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BizReport : Internet : June 08, 2000


Exclusive Interview with Esther Dyson, Edventure Holdings

Anyone who follows technology has heard of Esther Dyson. Not only does she sit on more than a dozen boards and committees, but she chairs the Internet Corporation of Assigned Names and Numbers (ICANN), a new international agency that tries to set policy for the Internet's core infrastructure. Since graduating from Harvard in 1974, she has become an expert on everything from artificial intelligence to wireless technologies. Dyson also has traveled extensively throughout the world, especially Eastern Europe, giving her a decidedly global perspective. Her company, Edventure Holdings, backs several Central and Eastern European startups.

by Michael Grebb, Special Correspondent

With such credentials, it's no wonder that Dyson is a busy woman. In fact, she's so busy that she the only time she had to squeeze in an interview was a Sunday, and she ended up putting it off twice during the day because she was stuck in meetings. Did we mention it was Sunday? Eventually, Dyson gracefully found some time to chat and give BizReport her take on the ever-changing world of technology investing.

MG: The stock market has been even more volatile than usual over the last couple of months. How do you think this crazy market will effect access to private capital?

ED: Actually, I think the market was nuts last year. Now it has come to its senses, and that's good. It's easier to hire good people. Way too many businesses got started, and they didn't have much point to exist. They didn't have enough management. I was waiting for the market to go down. I'm sorry for all of the people who lost money, but I'm actually glad it went down.

MG: Some analysts are predicting that 80 percent of the dot coms won't exist in a couple of years. How bad will it get?

ED: It depends on how you define it. Eighty percent sounds high, but if you include everybody who thought they were starting a company and couldn't get funding or people, then it could be 80 percent.

MG: Even with the recent downturn, are tech stocks still overvalued?

ED: It varies. The real issue is that a lot of companies that were started can't now get financing to grow, and that's a problem.

MG: Is that a function of the stock market or just a new scrutiny of business plans?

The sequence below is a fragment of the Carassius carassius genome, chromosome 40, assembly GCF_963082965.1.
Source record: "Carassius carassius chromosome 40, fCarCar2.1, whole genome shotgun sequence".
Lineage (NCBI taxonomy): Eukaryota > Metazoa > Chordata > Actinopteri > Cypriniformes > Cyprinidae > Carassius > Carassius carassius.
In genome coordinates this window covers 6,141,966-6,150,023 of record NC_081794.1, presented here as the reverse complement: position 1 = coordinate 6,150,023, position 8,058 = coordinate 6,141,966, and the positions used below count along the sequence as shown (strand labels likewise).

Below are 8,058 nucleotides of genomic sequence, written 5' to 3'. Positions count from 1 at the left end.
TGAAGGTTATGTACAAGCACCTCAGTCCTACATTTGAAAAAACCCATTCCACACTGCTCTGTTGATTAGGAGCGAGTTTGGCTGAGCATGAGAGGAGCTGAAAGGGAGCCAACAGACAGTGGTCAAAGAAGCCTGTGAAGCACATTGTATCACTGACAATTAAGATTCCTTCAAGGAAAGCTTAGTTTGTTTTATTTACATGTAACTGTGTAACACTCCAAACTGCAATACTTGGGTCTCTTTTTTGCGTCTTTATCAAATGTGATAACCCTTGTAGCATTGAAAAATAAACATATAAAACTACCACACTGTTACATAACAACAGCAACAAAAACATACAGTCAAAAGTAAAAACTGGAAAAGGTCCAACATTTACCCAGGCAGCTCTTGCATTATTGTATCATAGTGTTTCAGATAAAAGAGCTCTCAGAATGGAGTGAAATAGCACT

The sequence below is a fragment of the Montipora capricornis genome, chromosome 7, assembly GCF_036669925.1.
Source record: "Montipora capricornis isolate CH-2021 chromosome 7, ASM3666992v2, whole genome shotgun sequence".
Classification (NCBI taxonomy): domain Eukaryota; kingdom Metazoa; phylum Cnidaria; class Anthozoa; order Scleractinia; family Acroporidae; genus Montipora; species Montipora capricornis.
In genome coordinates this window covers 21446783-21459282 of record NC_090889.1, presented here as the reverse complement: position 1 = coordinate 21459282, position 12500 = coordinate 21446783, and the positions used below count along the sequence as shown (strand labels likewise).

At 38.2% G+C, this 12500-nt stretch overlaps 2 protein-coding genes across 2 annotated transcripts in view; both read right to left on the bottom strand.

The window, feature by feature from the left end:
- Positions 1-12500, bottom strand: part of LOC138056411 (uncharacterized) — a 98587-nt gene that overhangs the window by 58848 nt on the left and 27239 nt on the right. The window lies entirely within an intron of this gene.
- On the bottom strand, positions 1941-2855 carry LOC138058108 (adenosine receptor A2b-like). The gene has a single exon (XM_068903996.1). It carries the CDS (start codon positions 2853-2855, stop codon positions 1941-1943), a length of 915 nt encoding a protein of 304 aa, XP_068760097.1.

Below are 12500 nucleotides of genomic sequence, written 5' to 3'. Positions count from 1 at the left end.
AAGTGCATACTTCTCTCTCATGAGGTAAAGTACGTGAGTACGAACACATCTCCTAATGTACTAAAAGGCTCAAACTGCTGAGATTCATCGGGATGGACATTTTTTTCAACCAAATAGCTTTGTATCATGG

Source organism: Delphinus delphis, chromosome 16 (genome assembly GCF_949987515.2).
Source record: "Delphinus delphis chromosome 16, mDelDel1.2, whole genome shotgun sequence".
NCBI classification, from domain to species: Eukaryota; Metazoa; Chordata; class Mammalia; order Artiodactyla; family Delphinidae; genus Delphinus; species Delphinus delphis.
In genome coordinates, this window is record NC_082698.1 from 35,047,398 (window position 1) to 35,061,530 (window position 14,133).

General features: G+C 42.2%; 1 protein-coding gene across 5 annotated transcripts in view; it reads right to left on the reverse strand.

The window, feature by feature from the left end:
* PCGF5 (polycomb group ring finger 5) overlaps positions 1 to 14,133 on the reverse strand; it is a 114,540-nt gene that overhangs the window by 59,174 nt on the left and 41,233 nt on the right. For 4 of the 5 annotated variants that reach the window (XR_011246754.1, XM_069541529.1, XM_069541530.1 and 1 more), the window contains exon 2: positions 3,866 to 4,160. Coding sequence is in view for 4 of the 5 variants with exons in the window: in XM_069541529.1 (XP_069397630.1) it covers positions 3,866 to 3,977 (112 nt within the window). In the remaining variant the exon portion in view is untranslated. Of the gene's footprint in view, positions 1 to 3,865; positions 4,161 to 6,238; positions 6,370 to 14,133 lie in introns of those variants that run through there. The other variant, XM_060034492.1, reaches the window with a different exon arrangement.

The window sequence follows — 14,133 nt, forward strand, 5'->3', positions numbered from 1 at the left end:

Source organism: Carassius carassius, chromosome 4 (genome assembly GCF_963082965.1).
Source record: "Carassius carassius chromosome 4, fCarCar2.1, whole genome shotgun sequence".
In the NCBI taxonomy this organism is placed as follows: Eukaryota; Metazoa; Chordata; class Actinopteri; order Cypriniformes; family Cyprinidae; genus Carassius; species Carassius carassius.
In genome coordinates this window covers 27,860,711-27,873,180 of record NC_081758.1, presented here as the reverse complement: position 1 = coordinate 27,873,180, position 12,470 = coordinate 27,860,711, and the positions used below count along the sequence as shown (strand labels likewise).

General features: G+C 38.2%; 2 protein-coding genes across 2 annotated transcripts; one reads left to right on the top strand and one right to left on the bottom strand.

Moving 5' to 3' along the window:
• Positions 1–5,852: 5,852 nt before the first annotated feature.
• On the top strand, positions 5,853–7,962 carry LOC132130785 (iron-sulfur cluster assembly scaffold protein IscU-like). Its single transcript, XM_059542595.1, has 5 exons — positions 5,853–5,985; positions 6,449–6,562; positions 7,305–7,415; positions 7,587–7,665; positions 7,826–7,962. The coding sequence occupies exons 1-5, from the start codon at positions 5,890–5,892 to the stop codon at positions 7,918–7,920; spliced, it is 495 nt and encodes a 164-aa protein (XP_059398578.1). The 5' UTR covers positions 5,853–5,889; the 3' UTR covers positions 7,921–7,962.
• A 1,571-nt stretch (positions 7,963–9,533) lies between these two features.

ED: I think people are looking much more carefully at whether the business has a sustainable model. There's the old joke about the economist walking with his grandson, and they see a ten-dollar bill, and the boy wants to pick it up. The old economist says, `Don't pick it up. If it were real, the market would have picked it up already.' Until recently it was the other way. It was like, `Well, if he takes $40 million for it, then it must be worth $50 million.' So people were basing frivolous valuations on other people's frivolous valuations.

MG: So how do you gauge a sound business model in this new environment?

ED: First of all, the model is only a small part of it. It's the people who are going to carry it out. Yes, there are a lot of business models that clearly don't make a whole lot of sense, and we've seen quite a few of them. But there are a lot of business models that do work. It's just that there's nobody to carry them out. You're much more likely to fail because of poor implementation than because of poor strategy. You can change your strategy, but it's much harder to change your people.

MG: So when you have companies going out of business…

ED: It's good for the people who are left.

MG: You've done a lot of work in Europe and eastern Europe. What are the trends over there? Are there more investment opportunities?

ED: I think it's different. There is a lot more mobile commerce and wireless services. There are also a lot more good and bad examples to learn from, which is an advantage. And the markets are a lot more inefficient, so the effect of the Net in the long-term is going to be greater. You have encrusted labor practices and encrusted retail practices, so if you actually got to friction-free commerce it would be a huge revolution.

MG: Will Europe be where the U.S. is now in a couple of years?

ED: No. I think they'll be where they're going. I really don't believe in this notion of Europe following politely in the U.S.'s path. It simply is a different marketplace. There are different issues having to do with language, government regulation, and how people operate. They will learn from the U.S., but they won't necessarily follow everything the U.S. has done.

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